Former top military advisor: Strategic atrophy plagues U.S.

By Linda Weiford, WSU News

James-MattisPULLMAN, Wash. – Retired four-star general James Mattis, who once led the United States’ most high-profile military command, addressed a large audience at Washington State University on Tuesday with a word of warning: Turmoil in the Middle East is getting worse and it won’t improve soon.

As a Marine Corps combat veteran in charge of U.S. Central Command 2010-13, Mattis oversaw military operations in areas that included the hot spots of Syria, Afghanistan and Iraq.

Retired Gen. James Mattis greets members of WSU’s ROTC program during a reception hosted by the provost’s office. (Photos by Robert Hubner, WSU Photo Services)

In his public address, sponsored by WSU’s Office of the Provost, he said the White House must take a “strategic, historically sound approach,” in supporting peace and prosperity in the Middle East. “The strategy-free stance is not working,” he told the crowd, and the solution is about more than fighting battles.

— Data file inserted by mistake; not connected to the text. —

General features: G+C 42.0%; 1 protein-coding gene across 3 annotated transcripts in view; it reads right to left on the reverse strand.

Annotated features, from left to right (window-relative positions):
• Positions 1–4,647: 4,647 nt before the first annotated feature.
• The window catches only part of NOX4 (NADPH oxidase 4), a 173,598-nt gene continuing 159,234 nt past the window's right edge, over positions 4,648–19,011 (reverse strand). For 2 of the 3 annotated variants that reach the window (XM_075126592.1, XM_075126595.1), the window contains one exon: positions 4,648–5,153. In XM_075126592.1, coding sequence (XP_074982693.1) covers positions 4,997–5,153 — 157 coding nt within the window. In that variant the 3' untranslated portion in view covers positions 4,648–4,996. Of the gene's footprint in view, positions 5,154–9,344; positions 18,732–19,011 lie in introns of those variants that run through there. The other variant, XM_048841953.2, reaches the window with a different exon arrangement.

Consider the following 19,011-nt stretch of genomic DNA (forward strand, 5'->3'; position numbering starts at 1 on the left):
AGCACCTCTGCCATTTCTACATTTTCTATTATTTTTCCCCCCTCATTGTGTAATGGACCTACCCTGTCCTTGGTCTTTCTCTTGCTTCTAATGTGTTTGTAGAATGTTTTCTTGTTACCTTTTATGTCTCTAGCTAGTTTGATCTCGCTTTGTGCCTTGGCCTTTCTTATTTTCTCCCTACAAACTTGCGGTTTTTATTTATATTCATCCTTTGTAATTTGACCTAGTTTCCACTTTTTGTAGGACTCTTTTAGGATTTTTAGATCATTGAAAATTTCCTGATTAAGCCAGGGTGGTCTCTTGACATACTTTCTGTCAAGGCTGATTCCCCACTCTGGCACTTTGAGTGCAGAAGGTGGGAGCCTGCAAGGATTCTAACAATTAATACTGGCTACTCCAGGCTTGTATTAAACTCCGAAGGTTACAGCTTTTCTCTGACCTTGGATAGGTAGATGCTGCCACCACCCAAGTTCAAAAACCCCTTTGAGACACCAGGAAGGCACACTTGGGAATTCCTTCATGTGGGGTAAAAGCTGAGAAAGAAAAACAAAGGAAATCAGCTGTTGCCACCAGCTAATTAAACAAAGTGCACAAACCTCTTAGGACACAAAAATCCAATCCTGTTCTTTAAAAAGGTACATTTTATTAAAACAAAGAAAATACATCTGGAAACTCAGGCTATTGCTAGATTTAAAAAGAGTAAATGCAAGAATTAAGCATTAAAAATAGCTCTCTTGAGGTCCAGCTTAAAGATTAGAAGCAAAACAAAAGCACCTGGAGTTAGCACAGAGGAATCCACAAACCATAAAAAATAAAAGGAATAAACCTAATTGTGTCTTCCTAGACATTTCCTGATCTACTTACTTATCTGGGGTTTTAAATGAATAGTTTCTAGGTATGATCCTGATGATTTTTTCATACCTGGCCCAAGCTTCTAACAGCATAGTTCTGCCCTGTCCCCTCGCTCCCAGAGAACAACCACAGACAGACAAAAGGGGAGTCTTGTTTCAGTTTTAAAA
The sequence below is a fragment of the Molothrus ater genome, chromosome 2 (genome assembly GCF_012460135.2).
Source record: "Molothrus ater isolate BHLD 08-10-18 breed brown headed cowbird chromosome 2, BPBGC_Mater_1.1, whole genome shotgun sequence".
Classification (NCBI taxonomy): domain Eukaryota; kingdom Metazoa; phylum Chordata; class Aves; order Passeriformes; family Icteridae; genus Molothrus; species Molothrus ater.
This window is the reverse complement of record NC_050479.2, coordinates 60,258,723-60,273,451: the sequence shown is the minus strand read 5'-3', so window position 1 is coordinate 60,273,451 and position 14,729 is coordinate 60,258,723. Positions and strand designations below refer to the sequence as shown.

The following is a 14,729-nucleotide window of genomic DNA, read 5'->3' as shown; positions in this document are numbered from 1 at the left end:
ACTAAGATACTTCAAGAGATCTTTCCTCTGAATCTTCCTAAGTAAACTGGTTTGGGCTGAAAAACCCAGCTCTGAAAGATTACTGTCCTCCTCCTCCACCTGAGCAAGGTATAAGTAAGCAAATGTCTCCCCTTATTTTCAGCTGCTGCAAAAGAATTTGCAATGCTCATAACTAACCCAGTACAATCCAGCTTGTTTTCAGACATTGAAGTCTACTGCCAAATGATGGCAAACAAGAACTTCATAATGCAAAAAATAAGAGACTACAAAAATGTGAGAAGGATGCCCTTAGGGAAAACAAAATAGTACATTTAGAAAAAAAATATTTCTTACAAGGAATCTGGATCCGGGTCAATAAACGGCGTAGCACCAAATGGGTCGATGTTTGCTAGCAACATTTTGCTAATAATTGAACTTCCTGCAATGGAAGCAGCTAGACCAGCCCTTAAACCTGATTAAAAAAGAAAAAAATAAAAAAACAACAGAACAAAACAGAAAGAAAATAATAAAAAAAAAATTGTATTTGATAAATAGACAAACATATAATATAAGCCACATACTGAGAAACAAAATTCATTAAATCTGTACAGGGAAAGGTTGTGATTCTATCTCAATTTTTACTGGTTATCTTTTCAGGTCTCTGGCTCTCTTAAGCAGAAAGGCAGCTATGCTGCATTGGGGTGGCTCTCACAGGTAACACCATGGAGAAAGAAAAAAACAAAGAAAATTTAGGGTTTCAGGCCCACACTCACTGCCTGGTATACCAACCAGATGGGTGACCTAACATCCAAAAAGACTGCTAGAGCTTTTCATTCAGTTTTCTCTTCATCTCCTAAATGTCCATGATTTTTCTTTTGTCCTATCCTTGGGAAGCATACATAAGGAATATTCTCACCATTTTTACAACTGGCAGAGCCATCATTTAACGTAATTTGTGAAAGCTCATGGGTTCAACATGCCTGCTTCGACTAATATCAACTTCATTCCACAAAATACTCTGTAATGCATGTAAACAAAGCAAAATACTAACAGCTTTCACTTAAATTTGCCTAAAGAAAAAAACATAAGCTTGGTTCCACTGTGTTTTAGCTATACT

The next president should focus on keeping America safe by implementing a strategy that includes strengthening and broadening our foreign allies, said Mattis. He cited the crucial role of the United Nations and NATO countries in upholding international norms to oppose extremists who support terrorism.

“’There is only one thing worse than fighting with allies, and that is fighting without them,” he said, quoting Britain’s wartime prime minister Winston Churchill. “The problems emanating from the Middle East can’t be contained in the Middle East,” he said, emphasizing the importance of “finding counties abroad who will stand up with us.”

James Mattis

Building allies will demonstrate a mission of common interest to terrorists and also project strength – and a degree of humility – he said.

“We need those outside relationships. We need to stay engaged in the world and resist isolationism,” he said.

A native of the Pacific Northwest, Mattis was born in Pullman and graduated from Central Washington State University in 1972. Nicknamed the “warrior monk” for his legendary part- soldier and part-scholar ethos, he recently declined bids to run as a third party presidential candidate.